Can an atheist worldview offer any comfort to a child grieving after the death of her dog? Here are my thoughts on the subject, as an atheist and as someone who has lost a dog in the past.
Tags: atheism, children, grieving, pets
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This is one of many reasons I don't plan on having children. My wife and I are both atheists, and my family is pretty disinterested in atheism/religion generally, though they call themselves Christians. My wife's family, however, is mostly Super Christians, who would want to teach our children about Jesus and Co. just as they had been taught. And that wouldn't fly. I get along with them well now, but I can see that being a big, constant conflict. I think children in our culture should be taught about Christianity and the Bible, since it has been and continues to be a big influence. But I think they should be taught Bible stories the same way they're taught fairy tales, or Aesop's fables, or Greco-Roman mythology: these are stories, these are things people believe or used to believe, but these things aren't real, most of these people never actually lived, and most of these events never really happened. I'd be fine with that.
That leaves room open for the child making up his or her own mind as an adult as to whether these beliefs of others sound like something he/she can believe, too. But most religious parents aren't interested in raising children who can make an informed decision on their faith as an adult.
We sent our daughter to public school, not because they don't teach religion but because it's a French school, and that's what's important to us. I think this is why my "Super Catholic" mother sneaks off with Olivia (my daughter) whenever I'm not around and drills her with religion. Luckily she lives 6 hours away and only see her about 4-5 times a year. You are 100% correct about presenting the bible as a fairy tale, there are some good morals in there. If they would cut out all the bad stuff and useless stuff from the bible, I'm sure it would make a great kids book.
The Bible is a great book, provided you don't insist there's anything divine about it. There are some good stories, the King James translation has some of the most beautiful writing in English, and it's a fascinating record of how the cultures that produced it felt about god and morality. The people who commit the most outrageous desecrations of the Bible are the people who want it to be the Infallible Word of God, which it obviously is not.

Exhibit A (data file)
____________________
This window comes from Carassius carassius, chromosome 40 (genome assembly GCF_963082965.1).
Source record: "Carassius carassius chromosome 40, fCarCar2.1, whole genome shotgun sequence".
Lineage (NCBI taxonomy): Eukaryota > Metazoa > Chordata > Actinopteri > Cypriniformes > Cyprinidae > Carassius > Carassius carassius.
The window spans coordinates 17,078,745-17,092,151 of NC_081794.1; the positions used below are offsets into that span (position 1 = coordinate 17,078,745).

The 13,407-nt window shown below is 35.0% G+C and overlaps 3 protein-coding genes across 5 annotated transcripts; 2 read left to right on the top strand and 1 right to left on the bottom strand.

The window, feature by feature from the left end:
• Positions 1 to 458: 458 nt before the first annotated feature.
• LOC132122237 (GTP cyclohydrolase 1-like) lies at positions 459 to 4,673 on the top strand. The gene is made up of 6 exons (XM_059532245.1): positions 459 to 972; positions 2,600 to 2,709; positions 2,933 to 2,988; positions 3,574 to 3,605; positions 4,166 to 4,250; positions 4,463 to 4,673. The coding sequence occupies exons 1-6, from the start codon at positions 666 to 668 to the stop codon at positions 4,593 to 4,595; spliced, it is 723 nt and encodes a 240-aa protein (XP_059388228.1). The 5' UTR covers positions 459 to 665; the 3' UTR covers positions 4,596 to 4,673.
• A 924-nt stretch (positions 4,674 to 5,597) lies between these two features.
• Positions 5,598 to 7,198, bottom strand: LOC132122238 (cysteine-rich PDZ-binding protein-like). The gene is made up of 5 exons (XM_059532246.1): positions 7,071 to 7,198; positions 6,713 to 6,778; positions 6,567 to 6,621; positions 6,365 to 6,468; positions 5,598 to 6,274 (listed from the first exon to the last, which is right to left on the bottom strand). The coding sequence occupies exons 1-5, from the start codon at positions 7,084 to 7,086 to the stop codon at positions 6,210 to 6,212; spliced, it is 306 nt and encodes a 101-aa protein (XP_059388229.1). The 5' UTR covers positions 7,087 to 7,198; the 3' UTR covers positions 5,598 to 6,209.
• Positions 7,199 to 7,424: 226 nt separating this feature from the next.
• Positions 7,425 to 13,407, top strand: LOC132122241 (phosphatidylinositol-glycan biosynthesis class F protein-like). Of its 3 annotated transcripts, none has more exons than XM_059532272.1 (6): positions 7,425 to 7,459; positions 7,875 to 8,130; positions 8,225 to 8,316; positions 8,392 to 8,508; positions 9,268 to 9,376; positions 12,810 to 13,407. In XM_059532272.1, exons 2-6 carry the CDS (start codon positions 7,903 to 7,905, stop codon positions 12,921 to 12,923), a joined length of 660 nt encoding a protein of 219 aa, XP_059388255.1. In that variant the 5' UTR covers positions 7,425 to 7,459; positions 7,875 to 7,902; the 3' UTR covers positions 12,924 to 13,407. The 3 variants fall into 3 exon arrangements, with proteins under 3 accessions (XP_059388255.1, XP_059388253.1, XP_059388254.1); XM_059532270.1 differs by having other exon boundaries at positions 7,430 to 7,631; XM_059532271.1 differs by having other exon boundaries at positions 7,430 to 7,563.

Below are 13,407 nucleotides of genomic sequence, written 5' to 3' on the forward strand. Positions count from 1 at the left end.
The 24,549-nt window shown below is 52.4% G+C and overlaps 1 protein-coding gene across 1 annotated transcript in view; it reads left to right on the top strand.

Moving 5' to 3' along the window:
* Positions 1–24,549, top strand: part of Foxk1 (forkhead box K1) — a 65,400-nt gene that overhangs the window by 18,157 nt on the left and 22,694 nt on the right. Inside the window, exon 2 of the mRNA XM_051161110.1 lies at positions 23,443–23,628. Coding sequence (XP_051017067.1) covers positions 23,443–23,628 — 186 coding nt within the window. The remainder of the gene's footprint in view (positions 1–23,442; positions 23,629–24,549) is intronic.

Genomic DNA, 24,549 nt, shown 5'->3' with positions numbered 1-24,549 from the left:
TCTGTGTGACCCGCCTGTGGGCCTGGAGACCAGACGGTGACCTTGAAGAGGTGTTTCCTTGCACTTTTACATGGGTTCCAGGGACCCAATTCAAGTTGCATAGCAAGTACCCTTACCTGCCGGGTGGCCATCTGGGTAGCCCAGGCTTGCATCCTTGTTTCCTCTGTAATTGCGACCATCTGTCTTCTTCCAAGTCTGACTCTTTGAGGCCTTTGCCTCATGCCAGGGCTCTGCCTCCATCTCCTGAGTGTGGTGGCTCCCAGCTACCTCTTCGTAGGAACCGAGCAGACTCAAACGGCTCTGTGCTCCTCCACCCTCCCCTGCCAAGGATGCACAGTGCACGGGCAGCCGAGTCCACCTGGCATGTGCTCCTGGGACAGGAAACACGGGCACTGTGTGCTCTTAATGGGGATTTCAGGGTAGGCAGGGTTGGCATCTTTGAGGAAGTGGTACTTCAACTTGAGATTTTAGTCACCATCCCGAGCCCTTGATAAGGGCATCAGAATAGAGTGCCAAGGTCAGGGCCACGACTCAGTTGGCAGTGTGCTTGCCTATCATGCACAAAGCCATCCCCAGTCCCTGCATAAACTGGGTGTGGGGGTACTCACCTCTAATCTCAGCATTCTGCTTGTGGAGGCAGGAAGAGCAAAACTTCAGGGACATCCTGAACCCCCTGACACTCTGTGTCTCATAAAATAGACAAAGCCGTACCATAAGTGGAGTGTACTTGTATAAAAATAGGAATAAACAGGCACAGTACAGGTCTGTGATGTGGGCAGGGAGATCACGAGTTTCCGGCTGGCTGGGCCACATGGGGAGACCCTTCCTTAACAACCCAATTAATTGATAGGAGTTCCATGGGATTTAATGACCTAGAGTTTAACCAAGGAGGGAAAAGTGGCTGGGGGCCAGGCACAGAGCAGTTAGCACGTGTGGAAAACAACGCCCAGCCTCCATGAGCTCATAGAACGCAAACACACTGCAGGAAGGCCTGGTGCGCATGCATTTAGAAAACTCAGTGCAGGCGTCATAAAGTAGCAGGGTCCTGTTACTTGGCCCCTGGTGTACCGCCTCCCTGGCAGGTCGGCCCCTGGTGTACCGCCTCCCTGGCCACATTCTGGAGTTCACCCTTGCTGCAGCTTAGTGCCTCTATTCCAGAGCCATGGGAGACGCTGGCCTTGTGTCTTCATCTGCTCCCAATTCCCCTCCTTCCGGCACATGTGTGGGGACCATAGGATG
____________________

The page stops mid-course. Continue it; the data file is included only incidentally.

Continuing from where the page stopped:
Integrity as an atheist. Compassion as a human being. Truth can make one feel righteous, but I think ultimately we have to temper that with kindness. Which sounds wise and understanding but in my experience involves replacing lies with convenient truths. Like "Your dog? Well... we're all made of stardust, see? And one day, everything will return to the stars..." etc etc. I don't know, just steal something from Battlestar Galactica, or Deepak Chopra or something
I bet Deepak Chopra has a hell of a TV at his place. Anyone want to help me steal that? We can sell it and split the cash and buy slightly less awesome but still very nice TVs with it.
When my daughter was about five, her hamster died. She asked her mother and I "Will you die?" We told her "Everything dies. Grass and trees die. Dogs and cats die. People die." We left it at that. As with sex, you just answer the questions they ask. Don't overload them with unsolicited detail.
I agree with you completely. I also have a black labrador whom my 7 year old daughter loves very much and she worries about him dying - he is only two now so we have a long time hopefully. I think that death and loss is a very hard thing for a child to accept - they think they are immortal at first. I was raised in the UK by atheist parents and also had the fears you had - the realisation and coldness but I also remember getting past this all at once. I suddenly decided that this was so far off and there was nothing I could do about this and immediately processed this and accepted it after several weeks of dread and fear. I felt a weight lift.
There are sad things about the world but the best thing we can do is help children face this. The mother you quoted taught her child to delude herself and just postponed the inevitable realisation of death until a time when the child would be older and feel the impact more deeply with more complex thought. By realising and accepting death is inevitable when you are a resiliant child this can be processed and accepted into your world view and you can continue to develop and grow with a solid basis of truth.
My daughter cried every night when her grandfather died when she was 4 and said she did not want to die and did not want us to die for about 6 weeks. She was inconsolable and we just held her and let her feel that tho it hurt us too then gradually it lessened and now she says 'I used to get very upset about dying, didn't I, but I don't now.' Children are so much stronger than adults - the whole world is confusing and scary but they have (usually) people who love them and happiness too. People die and life continues for the rest of us and we do have to feel sad at times and do not need to instantly fix that with delusion.
I have a very good children's book called The Tenth Good Thing About Barney which covers this - a child loses his cat and feels very sad and tells his father that its not fair and he does not like it. The father tells him that it is not fair and there is no reason he should like it. They think of ten things they loved about the cat and the final things was she was in the ground helping the flowers grow and that's a pretty good job for a cat.
Steve Shives, I wanted to thank you for the message about a child loosing their dog, it really hit home. I am also an avid fan of your videos, keep up the great work.
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